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The umps cost us the Game...

posted Mar 26, 2012, 7:01 PM by Steve Gill   [ updated Mar 30, 2012, 9:48 AM by Ray Hughes ]

“The umps cost us the game…!”

That phrase was heard a couple of times the other night after a loss.  The surprising part was the phrase came from the mouths of a couple of my 7 year old players. 

All too often we are reminded that as coaches and mentors that our every word, whether said directly or listened to in passing makes an impact on impressionable ears.  Never in the history of baseball can one game be pointed out that the loss was indeed the fault of the umpire.  While it may seem that way during a game, a booted ball by the second baseman or the misplayed fly ball by the centerfielder is usually a leading factor in the defeat.  How we handle those mistakes as coaches is how you will be viewed by your peers and parents.

Proverbs 19:11 says…”Good sense makes one slow to anger, and it is his glory to overlook an offense”.  The umpires, opposing coaches and fans are all there for one reason…the game of baseball.  Now how those umpires, opposing coaches and fans conduct themselves is another topic.  We as coaches for Dierker’s Champs shoulder a larger burden than most.  It is widely known in Cy-Fair baseball circles that we are to conduct ourselves with the greatest of composure.  So here are a couple of tips that work for me.  Trust me, three games into this season, I have been tested:

1)      Remember the umpires are normally folks that work a full time job as well.  While they have to be certified and are paid for their time, typically a bad day for them can go to a catastrophic day if a coach comes running at them yelling.  I have found that by simply approaching with a smile (and I know that it is hard sometimes) can immediately disarm a potential volcanic situation. 

2)      Be inquisitive and polite.  Ask the umpire “Would it be okay to ask for help on the call from your partner?”  The always popular…“Man, can I get some help here?” can be taken a couple of ways and both of those are usually bad.   If the umpire is already on the defense they probably feel like they are about to be ganged up on by you and other umpire or even worse, they know that you  are on to their plot to overthrow your baseball empire (hahaha!).  In either case, the worst thing that he or she can say is no.  We like to be polite when things go our way, but remember lead by example.  Thank you very much and God Bless you (I used that last week in our loss, the umpire stood there mouth open and didn’t know what to say) is a great way to defuse the situation.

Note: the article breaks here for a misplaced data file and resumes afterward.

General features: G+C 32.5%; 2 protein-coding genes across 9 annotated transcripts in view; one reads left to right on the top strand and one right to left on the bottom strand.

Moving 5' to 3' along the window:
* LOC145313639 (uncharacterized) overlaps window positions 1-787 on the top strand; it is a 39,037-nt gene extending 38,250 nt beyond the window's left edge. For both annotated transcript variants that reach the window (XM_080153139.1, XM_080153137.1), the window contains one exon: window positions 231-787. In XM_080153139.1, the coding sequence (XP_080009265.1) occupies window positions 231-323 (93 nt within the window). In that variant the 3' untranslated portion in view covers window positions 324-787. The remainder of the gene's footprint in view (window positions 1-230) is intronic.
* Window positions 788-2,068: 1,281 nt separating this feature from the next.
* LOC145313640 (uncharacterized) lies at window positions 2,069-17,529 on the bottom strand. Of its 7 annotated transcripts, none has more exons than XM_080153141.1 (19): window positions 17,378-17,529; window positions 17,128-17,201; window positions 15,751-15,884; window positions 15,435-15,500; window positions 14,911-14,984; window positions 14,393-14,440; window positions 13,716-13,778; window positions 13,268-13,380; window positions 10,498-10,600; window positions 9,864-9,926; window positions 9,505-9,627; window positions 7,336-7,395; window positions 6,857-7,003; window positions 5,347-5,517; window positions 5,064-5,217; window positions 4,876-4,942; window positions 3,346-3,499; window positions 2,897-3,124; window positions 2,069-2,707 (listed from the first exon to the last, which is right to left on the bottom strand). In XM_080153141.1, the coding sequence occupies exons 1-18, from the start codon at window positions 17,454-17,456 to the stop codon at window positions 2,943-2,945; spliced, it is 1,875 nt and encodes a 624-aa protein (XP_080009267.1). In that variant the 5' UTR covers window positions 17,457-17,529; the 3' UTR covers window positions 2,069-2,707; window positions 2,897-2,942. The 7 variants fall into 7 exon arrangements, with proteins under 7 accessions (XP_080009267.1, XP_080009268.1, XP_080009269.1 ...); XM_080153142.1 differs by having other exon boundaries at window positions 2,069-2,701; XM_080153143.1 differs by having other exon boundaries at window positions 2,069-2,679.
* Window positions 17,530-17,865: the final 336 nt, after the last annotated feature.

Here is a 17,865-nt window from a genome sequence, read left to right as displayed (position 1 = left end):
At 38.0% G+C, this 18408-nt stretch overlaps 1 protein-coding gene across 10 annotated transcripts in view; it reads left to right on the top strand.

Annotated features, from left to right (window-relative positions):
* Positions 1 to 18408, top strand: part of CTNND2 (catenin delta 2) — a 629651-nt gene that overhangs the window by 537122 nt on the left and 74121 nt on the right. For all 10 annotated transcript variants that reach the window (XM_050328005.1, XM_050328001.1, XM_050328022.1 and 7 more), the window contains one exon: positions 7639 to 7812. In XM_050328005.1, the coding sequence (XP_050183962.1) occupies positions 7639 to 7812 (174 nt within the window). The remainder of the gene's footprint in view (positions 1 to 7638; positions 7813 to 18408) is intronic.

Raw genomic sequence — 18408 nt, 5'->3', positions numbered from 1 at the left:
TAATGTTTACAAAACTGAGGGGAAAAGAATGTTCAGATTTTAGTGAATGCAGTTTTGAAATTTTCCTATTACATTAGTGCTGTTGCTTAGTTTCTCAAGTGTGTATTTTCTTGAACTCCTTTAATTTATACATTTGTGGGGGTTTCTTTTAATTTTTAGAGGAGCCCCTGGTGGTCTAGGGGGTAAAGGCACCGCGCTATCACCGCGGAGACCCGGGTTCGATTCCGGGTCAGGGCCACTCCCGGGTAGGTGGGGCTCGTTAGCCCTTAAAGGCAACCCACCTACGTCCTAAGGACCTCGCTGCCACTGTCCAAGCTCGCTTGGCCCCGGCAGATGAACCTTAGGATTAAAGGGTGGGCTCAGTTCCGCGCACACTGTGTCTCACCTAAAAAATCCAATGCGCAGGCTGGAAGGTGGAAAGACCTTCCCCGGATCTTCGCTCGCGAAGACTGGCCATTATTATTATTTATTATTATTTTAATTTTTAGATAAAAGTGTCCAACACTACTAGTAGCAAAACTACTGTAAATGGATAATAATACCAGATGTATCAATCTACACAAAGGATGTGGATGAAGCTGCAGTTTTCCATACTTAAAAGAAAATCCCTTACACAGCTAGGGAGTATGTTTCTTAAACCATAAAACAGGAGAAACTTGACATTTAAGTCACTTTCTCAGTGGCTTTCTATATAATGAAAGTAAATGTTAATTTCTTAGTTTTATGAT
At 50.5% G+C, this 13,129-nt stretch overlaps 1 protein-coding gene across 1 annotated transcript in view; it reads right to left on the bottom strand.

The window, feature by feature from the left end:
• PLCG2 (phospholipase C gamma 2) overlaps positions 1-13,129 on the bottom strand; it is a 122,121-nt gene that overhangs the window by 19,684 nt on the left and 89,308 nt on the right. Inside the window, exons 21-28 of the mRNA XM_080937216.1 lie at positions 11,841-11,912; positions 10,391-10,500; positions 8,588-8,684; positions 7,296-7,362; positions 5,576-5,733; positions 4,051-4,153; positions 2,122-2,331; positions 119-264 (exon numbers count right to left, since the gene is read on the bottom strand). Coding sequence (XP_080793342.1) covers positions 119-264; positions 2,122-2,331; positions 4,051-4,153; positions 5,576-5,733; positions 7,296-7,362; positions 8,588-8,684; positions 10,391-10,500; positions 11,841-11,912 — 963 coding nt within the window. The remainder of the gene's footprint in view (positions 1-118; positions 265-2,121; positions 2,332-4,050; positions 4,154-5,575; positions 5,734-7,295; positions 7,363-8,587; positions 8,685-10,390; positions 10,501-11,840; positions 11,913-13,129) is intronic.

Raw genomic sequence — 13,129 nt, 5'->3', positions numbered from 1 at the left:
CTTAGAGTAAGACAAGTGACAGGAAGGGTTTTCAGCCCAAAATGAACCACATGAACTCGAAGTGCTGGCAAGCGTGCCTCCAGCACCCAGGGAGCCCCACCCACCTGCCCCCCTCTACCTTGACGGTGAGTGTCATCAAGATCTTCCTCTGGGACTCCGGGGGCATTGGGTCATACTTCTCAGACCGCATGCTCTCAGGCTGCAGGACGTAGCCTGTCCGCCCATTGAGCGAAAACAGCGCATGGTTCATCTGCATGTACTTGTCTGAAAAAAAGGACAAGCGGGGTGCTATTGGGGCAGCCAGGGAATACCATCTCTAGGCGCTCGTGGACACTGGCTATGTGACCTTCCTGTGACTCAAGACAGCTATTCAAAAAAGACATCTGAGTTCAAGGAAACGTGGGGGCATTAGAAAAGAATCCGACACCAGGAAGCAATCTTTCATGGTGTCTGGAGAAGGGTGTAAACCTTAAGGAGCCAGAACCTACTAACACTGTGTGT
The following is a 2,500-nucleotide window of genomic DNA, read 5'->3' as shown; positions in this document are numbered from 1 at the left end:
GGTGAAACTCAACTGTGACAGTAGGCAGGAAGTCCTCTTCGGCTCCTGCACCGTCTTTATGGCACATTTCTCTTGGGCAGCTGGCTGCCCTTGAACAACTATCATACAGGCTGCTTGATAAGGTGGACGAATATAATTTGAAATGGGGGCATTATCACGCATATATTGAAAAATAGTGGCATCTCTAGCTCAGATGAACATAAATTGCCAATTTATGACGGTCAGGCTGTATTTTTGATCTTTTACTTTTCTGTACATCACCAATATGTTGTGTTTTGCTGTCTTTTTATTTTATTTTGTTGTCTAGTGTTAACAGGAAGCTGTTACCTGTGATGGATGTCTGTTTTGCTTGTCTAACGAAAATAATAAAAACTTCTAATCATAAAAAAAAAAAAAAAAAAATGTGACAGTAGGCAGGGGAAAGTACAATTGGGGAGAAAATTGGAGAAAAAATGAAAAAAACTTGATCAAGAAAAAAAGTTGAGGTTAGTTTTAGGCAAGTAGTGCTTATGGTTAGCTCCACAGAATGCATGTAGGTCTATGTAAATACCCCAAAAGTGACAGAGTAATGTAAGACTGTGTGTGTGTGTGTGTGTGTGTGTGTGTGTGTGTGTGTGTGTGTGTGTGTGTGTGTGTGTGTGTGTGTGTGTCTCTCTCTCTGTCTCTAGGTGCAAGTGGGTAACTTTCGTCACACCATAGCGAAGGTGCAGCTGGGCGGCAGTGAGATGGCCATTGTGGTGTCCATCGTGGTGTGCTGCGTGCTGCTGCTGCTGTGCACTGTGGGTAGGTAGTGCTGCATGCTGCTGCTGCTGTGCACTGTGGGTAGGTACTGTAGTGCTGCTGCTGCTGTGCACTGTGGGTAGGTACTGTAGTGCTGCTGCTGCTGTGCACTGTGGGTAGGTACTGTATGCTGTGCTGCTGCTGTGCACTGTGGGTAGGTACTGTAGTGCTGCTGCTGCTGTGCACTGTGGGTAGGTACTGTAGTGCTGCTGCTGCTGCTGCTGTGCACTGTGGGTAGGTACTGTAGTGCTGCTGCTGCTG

3)      Before each game at homeplate, say “Thank you for your time.”  You would be amazed at the looks you will get.  Secondly, get to know their names.  You will find that a conversation with someone not called “BLUE” is a lot easier when you address someone by their name.

4)      Finally, remember your facial expressions and body movements sometimes speak louder than the loudest voice.  I am not a small guy.  Running at you with my arms waving and a stern look on my face is not perceived well.  It is something that I struggle with.  Before you react, count to three, call time, then walk onto the field.  It works.

The bottom line is that it is just a game, the score of our teams game is not going to solve the ongoing hunger issues in third world countries, or the ever growing cost of gasoline at home.  We are not professional coaches and we are definitely not going to be on ESPN with highlights of our antics with umpires and opposing teams.  But we can definitely be etched into the mind of our kids with our demeanor.  Be that coach that they remember as someone that affected their lives for the positive. 

Keep up the good work!

Coach Steve

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